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I recently found this article: http://coderjournal.com/2010/10/timing-the-execution-time-of-your-mvc-actions/

Which shows a nice little attribute that you can add to your Controller classes, which creates a stopwatch and sticks an X-Runtime header into the result.

I've been trying to add something similar to my WCF Rest service, but have been unable to figure it out so far. Any suggestions on how I could go about implementing something similar on my webservice?

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look into performance counters along with stopwatch. –  DarthVader Sep 4 '12 at 19:10

1 Answer 1

up vote 1 down vote accepted

This is a perfect place for aspects. Check out post sharp.

You can then create an aspect kind of like:

/// <summary>
/// Adds execution timing and automatic logging to the tagged method
/// </summary>
[Serializable]
public class MethodTimeAttribute : OnMethodBoundaryAspect
{
    private String MethodName { get; set; }
    private DateTime StartTime { get; set; }

    /// <summary>
    /// Method executed at build time. Initializes the aspect instance. After the execution
    /// of <see cref="CompileTimeInitialize"/>, the aspect is serialized as a managed 
    /// resource inside the transformed assembly, and deserialized at runtime.
    /// </summary>
    /// <param name="method">Method to which the current aspect instance 
    /// has been applied.</param>
    /// <param name="aspectInfo">Unused.</param>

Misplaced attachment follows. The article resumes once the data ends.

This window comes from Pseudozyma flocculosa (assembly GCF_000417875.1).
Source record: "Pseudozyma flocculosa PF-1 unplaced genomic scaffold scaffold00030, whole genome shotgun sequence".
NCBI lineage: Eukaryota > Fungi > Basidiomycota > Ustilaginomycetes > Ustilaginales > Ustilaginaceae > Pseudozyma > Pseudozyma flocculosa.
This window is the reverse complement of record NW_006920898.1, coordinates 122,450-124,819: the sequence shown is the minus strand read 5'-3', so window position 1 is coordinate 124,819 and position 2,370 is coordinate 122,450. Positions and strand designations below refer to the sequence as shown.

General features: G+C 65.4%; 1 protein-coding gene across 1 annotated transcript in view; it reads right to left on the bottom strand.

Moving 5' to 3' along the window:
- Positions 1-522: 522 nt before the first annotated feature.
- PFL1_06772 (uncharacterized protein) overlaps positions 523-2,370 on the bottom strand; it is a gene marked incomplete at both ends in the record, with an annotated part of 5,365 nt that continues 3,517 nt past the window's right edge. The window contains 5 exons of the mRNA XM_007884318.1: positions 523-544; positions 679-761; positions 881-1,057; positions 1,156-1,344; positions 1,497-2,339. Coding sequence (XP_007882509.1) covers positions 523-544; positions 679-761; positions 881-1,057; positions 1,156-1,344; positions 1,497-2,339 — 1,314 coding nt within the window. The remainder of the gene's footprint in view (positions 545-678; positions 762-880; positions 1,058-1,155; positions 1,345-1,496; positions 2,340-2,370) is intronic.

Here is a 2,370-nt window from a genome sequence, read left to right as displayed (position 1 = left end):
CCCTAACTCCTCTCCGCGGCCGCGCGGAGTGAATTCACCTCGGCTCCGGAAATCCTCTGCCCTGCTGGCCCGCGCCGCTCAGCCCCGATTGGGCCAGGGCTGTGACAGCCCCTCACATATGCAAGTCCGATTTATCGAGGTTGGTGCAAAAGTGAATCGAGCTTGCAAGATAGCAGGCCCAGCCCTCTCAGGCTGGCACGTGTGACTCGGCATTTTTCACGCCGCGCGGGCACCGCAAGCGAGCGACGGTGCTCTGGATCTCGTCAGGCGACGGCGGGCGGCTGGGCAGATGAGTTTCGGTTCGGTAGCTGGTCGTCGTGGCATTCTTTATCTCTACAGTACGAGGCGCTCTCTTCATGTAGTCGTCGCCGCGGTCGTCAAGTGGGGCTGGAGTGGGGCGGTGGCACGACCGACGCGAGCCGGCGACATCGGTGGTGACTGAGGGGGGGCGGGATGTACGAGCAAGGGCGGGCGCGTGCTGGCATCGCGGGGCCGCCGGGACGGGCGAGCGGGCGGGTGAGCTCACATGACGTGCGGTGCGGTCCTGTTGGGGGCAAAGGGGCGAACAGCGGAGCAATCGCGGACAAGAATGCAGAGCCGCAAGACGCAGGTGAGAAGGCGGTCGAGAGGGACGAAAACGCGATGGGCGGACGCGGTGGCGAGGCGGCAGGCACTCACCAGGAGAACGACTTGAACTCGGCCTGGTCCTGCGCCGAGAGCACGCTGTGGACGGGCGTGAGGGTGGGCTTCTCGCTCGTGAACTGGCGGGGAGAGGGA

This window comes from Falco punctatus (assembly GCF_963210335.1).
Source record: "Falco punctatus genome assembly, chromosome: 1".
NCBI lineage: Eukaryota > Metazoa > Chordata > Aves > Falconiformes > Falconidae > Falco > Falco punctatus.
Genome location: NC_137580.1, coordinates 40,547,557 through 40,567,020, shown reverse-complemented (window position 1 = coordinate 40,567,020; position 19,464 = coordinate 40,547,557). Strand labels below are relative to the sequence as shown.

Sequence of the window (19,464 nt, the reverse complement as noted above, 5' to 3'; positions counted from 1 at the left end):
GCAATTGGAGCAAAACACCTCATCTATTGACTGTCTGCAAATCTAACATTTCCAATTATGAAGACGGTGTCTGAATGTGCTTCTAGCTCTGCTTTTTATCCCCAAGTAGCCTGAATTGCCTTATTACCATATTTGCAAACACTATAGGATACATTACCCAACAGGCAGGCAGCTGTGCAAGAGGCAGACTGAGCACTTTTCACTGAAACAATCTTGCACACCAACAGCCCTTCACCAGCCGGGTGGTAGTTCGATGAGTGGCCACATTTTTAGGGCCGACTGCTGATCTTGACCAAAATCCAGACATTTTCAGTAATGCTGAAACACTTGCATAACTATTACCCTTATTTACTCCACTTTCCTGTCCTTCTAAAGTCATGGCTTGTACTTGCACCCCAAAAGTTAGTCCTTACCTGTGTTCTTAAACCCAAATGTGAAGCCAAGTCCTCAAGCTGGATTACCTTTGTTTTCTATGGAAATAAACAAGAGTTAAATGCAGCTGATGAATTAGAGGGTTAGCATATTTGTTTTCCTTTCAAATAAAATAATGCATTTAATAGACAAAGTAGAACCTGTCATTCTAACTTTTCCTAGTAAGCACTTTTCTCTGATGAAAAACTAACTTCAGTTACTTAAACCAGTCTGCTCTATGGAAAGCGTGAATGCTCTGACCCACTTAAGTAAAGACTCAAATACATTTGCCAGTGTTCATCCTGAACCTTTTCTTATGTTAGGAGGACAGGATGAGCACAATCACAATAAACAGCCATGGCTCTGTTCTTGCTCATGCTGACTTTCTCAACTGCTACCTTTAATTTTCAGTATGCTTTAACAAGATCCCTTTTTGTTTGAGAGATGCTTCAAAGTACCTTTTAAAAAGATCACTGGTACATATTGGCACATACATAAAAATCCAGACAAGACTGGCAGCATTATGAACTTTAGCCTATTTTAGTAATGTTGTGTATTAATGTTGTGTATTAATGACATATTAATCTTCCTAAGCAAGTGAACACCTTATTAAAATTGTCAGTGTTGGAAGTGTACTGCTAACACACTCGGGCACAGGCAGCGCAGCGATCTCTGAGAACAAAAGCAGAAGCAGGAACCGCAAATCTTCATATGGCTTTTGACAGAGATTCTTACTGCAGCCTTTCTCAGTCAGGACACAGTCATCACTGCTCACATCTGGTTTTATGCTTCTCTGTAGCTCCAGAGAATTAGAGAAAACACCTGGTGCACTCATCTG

public override void CompileTimeInitialize(MethodBase method, AspectInfo aspectInfo)
    {
        MethodName = method.DeclaringType.FullName  "."  method.Name;
    }


    public override void OnEntry(MethodExecutionArgs args)
    {
        StartTime = DateTime.Now;
    }

    public override void OnExit(MethodExecutionArgs args)
    {
        Log.Debug(this, "Method {0} took {1} to execute", MethodName, DateTime.Now - StartTime);
    }
}

And all you have to do is tag your methods like this:

[MethodTime]
private void RunFor(TimeSpan runTime){
    // do stuff 
}

Advanced post sharp features require a license but simple ones like method boundary aspects are free.

While this doesn't test any network boundaries for your wcf service it will test your service implementation time.

If you really wanted to you could create some custom behaviors and inject that into your WCF chain to test timing, but the likelihood of bottlenecks at that phase is pretty unlikely. What's more likely is you are sending a lot of data so things are slow, or things in your implementation are slow, all of which can be tested server side or client side independently.

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